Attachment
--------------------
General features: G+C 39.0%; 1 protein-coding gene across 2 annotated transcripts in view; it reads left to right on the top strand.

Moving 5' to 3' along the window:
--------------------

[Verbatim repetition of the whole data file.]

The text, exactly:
General features: G+C 39.0%; 1 protein-coding gene across 2 annotated transcripts in view; it reads left to right on the top strand.

Moving 5' to 3' along the window: